Since I have been back in Texas this past year, I have been trying to visit some of the state parks. I even bought my first annual Texas State Park pass to stimulate my exploratory self while keeping the frugal side of me from tabulating day use fees.
While living in Georgia the past eight years, I became addicted to the GA State Parks, seeking solace along the soft pine needle beds of the hiking trails. Wandering through the tall piney national forests, stopping to saturate all five senses with the sounds and smells of the streams like a balm or a mood altering drug. It became my favorite pastime during my eight years I lived there, and was the catalyst that helped me realize my desire to sell my “sticks and bricks” home and begin the transition to the fulltiming RV lifestyle. I became passionate about nature like never before, preferring to be outdoors at every opportunity. So I have been in search of the same inner sanctum in reasonable proximity to my family’s home in Texas, where I am based for now.
However, my impression so far is that parks in Texas are much more geared toward the “sportsman” than the “outdoorsman.” There are very few parks that are not near a water source, and the first descriptive paragraph in the State Park brochure typically talks about what kind of fish are stocked in the lake, and what limits are placed on the catch. The Texas State Parks website has videos of most parks, and all of them feature some toothy-grinned teenager having landed his first big mouth bass. Hiking trails are a means to an end…that end being the best fishing hole.
The upside of the fisherman’s ratings is “no wake lakes,” which typically means good options for kayaking. But boat ramps, fishing piers, bait shops, and marinas definitely dominate the park theme rather than the hiking and biking and nature trails I came to love in the mountains of north Georgia.
One of the parks on my radar was Meridian State Park, a couple of hours south of the Dallas area. The scenery changes pretty dramatically as you leave the prairie flat-lands and strip malls of the Dallas area and approach the cedar breaks and white rock cliffs of the Balcones Escarpment that lies along the northern edge of the Texas Hill Country.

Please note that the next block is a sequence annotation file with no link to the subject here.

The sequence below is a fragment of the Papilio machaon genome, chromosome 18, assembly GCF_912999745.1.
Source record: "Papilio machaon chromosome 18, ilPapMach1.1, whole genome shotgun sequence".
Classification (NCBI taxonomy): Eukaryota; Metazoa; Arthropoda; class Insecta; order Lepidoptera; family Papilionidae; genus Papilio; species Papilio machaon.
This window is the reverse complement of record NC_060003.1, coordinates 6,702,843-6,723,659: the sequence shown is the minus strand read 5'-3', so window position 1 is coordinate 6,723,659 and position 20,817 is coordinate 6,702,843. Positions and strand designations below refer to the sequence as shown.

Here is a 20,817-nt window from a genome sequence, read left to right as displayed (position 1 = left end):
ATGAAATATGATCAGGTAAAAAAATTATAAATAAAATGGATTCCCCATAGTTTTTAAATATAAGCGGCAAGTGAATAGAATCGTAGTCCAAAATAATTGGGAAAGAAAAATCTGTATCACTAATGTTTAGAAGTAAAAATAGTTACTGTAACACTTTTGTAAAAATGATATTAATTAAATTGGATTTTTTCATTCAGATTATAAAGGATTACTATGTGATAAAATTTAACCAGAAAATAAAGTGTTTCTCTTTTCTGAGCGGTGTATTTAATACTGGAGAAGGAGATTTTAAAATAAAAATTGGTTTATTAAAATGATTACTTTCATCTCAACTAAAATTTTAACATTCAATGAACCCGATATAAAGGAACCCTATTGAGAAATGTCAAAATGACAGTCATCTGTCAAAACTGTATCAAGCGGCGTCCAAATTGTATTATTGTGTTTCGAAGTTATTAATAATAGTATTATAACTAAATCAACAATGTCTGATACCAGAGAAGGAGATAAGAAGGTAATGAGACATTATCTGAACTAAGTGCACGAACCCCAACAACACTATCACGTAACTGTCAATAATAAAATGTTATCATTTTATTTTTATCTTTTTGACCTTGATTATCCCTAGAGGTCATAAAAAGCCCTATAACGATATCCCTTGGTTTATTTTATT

I was particularly interested because Meridian is one of the CCC parks, built by the Civilian Conservation Corps during the Great Depression. Characteristic stone structures, big archways, wide pavilions typically feature construction from local resources of limestone and cedar.
These CCC parks were typically built by WWII veterans, but this one was built instead by veterans of WWI. Segregation was still very prominent in 1935, as African American members shown on the back row of photos were used as support teams, but prohibited from participating in any of the camp programs.
Prior to being an RV owner, this would have been “my kinda park.” Lots of wooded, primitive campsites with level tent spaces, with upgrades to quaint screened shelters available right on the water’s edge. Much of the shore surrounding the 72 acre no-wake lake is perfect for pitching a tent as well as launching a kayak. Near perfect park for the tent camper.
But now that I am an RV’er, my perspective for “the perfect campground” has changed, moving the quaint little Meridian State Park into the now “undesirable” category due to only eight sites available to accommodate RVs of 20 feet or more. In spite of the vast wooded beauty of the 500+ acre park, these eight sites are all crowded together along a road the length of half a city block. I wouldn’t rule it out for a future tenting destination, but definitely not what I would consider “RV Friendly.”
I am still focused on the same priorities of privacy, level spaces, and beautiful views. More eager than ever to seek out the stealth solitude blending with nature. But that is not as easy with my 24 foot home on wheels…Sorta like the life of a chameleon versus a snapping turtle. 😉